GG: Yeah, and I wonder, because obviously on the records you can play your slide parts separately from anything else you need to do, but in performance, quite often you're using the same instrument to do both. Did you have to have a particular setup? Like, really high action, or the strings need to be heavy to incorporate all that?

RK: Yeah, it helps to have a high action, you know, for a slide. Otherwise, you're going to bottom out. I mean, I can do it if I have to on a regular action guitar. But I do have a different SG guitar that I use for a slide when we play.


"I just always have loved that guitar. I think that when I first got it, I took acid one day and then I looked at my guitar and I said: 'Wow, that looks like the devil, man!'"


GG: Yeah. And I'm wondering about muting, because it was like playing so clean, you know how often there's loads of noise, loads of extra artefacts that happen when you use the slide. You've got very, very clean control with your notes and pitch. So are you using both hands? Like, does your left hand do anything with your other fingers to sort of like mute the notes?

RK: No, no, I don't do anything with the other fingers. I just concentrate on keeping it clean and not pressing too hard. But you have to press hard enough! (laughs) It's like: you have to be right in the middle.

GG: Yeah, there is a sweet spot, isn't there? Otherwise, it will just ping off the string, or otherwise it will hit the fret and you will lose it.

RK: Right, exactly.

GG: Okay. And presumably you are using standard tuning mostly or do you use alternative tunings?

RK: It's mostly standard. There are a couple of... Yeah, really, I think I played everything standard on this record. The only weird thing was that on that Samosa song I used an electric sitar. And that has those sympathetic strings which you have to tune, which is not easy, believe me. (laughs)

GG: Yeah, I know this song, that's the second song on the record, right?

RK: Yeah, one of my favourites.

GG: Oh, it's great. Yeah. With the notes when you're playing slide, the notes are always very accurate. Because the guitar is fretted, and your slide is hovering above the frets on the strings, are you just sort of aiming for the pitch, or are you feeling for it when it comes up close? How do you get so accurate?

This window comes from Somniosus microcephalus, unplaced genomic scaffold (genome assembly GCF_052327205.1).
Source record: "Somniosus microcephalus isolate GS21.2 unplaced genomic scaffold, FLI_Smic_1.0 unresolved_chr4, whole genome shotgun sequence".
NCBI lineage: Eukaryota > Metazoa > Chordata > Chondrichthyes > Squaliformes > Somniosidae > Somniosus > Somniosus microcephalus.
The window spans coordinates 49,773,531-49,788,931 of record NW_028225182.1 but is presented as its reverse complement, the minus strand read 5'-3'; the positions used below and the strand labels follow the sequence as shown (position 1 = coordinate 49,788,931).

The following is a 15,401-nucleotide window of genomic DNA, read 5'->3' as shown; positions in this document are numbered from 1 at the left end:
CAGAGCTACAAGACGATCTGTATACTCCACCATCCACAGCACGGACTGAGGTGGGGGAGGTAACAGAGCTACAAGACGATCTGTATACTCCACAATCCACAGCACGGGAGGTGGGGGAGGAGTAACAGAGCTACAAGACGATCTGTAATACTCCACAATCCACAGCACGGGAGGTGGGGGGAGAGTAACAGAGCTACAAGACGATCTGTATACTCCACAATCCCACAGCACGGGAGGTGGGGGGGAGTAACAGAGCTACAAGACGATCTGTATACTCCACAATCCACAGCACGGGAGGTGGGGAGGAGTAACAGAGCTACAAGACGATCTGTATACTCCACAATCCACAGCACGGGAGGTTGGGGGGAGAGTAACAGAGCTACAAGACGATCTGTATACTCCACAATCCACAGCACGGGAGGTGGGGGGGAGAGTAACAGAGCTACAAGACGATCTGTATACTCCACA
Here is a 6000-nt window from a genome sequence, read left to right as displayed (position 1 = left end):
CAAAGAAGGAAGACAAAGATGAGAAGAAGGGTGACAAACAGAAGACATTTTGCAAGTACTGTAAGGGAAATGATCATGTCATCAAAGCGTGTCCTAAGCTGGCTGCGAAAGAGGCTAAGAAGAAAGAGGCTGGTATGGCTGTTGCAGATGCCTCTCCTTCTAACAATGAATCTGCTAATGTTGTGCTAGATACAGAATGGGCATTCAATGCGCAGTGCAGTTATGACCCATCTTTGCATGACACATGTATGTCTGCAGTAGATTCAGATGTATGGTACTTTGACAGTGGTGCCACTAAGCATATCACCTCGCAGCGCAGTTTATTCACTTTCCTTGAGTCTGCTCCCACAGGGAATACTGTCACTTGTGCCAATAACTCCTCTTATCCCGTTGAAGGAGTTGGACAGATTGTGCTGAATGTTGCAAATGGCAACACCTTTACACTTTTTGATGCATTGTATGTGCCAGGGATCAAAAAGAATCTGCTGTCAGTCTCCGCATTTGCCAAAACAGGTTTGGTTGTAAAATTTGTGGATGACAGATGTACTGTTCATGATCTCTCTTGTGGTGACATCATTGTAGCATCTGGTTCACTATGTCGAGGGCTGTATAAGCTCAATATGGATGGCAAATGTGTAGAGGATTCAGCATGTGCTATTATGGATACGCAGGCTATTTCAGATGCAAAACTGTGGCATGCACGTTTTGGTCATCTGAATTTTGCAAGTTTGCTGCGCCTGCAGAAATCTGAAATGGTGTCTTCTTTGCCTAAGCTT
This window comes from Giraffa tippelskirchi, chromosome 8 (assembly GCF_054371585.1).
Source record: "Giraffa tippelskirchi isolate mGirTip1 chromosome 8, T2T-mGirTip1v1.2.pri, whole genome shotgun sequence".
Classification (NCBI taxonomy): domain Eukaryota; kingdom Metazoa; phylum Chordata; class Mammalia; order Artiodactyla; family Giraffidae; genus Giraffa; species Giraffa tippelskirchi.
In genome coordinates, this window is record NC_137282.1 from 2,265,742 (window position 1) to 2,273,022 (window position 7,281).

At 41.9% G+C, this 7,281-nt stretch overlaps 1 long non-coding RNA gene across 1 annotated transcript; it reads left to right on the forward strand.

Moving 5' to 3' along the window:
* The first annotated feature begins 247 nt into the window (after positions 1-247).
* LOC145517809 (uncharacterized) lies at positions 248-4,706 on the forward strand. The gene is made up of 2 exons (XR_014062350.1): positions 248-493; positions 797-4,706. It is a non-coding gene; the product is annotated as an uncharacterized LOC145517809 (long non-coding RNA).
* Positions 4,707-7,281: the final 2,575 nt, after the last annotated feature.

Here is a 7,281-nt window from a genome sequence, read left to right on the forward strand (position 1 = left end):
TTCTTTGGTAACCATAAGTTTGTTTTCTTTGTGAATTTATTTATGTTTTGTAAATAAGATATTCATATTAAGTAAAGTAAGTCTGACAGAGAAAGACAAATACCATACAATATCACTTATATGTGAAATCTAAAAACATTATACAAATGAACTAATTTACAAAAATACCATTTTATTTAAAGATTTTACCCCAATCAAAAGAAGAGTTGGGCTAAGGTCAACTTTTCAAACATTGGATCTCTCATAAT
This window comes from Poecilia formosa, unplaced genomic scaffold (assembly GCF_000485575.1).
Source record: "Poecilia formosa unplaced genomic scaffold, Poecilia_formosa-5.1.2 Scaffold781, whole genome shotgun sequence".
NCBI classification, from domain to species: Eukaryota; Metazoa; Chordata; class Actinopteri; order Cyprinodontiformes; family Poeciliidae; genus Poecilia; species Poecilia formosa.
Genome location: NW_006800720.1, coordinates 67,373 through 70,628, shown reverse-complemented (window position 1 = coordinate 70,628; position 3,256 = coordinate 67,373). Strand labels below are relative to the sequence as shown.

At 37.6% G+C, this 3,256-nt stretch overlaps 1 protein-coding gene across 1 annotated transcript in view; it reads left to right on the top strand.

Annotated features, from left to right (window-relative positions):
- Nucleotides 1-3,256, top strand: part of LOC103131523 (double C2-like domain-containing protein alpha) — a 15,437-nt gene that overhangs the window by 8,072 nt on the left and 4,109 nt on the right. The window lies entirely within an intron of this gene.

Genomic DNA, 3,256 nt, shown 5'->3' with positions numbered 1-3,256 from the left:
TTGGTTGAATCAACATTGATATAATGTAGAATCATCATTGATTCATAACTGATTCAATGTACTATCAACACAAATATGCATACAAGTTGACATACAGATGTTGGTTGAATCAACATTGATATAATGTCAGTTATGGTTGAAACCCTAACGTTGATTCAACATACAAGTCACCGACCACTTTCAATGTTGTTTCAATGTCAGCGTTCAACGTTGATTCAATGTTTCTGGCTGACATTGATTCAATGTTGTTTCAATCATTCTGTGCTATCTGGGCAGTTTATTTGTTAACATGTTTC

RK: It's some of both. I think you can look and see where you are to get the right area, but then you've got to just feel it to get the exact right note, because it's such a tiny area: it’s so easy to miss. You have to really use your ears a lot when you're playing slide.

GG: Yeah. One of the other things I was thinking about was your approach to constructing parts. When you're writing your music, do you think that being a slide player - because you're kind of like linear going up and down, due to the nature of how it is, playing slide - does that make you inherently more of a melodic player than when you can go across the strings and do like scales and stuff?

RK: Oh, I never thought of that! Yeah, I suppose. Yeah, you're right. I mean, there's something to be said about going up and down rather than across, and you know in reality, that's really the difference between playing slide and not. Yeah you're thinking more up and down.

GG: Yeah, it isn't like you've got your bag of tricks, where you can do like all kinds of licks: when it's a slide, you're gonna be more deliberate, like ‘no, I actually want to go from the E to the G sharp’ or whatever.

RK: Yeah, but then again you're using the top three strings quite a bit. I use all the strings when I play slide so you know you can stay in one area if you want and just use the different strings to change how high and low it goes. I like to do that as much as I can, you know? But you have to go up and down too! That's the fun of slide! (laughs)

(Photo: Jill Jarrett)


GG: Haha, yeah, exactly! In terms of your right hand, because I know that you had some classical training and you had some flamenco lessons and so on, So when it comes to playing melodies or solos, is it your thumb that is your main ‘instrument’ and then the other fingers are supportive?

RK: You mean on slide or just regular?

GG: Just regular, yeah, just regular.

RK: Yeah, I tend to use the thumb and the first two fingers, mostly. You know, I do a little bit of flamenco still, you know, Spanish Caravan, when I do that. I use all three fingers, but it's mostly the thumb and the first two fingers. 

And you know, I've gotten to where I'm using a pick a lot more lately, too. So, I don't just use my fingers anymore, you know? I read this article by Wes Montgomery one day and he said - you know because he never used a pick - so they said “Hey, if you had to do it all over again, would you learn to use a pick?” He said “Yeah! Hell yeah!” Have you ever seen his thumb?


"Gibson are trying to put out a new one of my '67 SG but they can't get the damn parts for it!"


GG: I don’t think I have, no!

RK: Oh? My god, his thumb is just like a piece of meat! It's so beat up because he uses it like a pick, you know? So I said, okay, I'm gonna learn to use that. That was back in the 70s and if you listen to something like… do you know about the Butts band?

GG: Yes, I do (The Butts Band were a mid-70s group created by Krieger and Doors drummer John Densmore, along with a changing cast of other members)

 RK: The Butts band stuff was with a pick. And still today, I still use my fingers quite a bit but I use a pick. It’s probably half and half.

GG: Interesting! I wondered about that, because of course I always just assume that you're playing with your fingers because you're famous for it. I'm not going to talk too much about The Doors, but on tunes like Ghost Song when you play the solo, that always sounded like a pick to me. Was it?

RK: Yeah, yeah that was definitely a pick. 

GG: Right! And so do you have a preference for a type?

RK: I like a medium gauge, kind of plastic, you know? Not too heavy.


Robby’s Gibsons

GG: Not too heavy. I didn't realise that, that's interesting. Okay, let's talk guitars then! Obviously I associate you with the Gibson SGs, but what are you playing these days?

RK: I’m still playing the SGs! It’s my favourite, but you know, my original SG was actually a Melody Maker. That’s the one I played on the first two Doors albums, a Melody Maker which is like a cheap version of a Les Paul Jr. It had those black pickups, you know?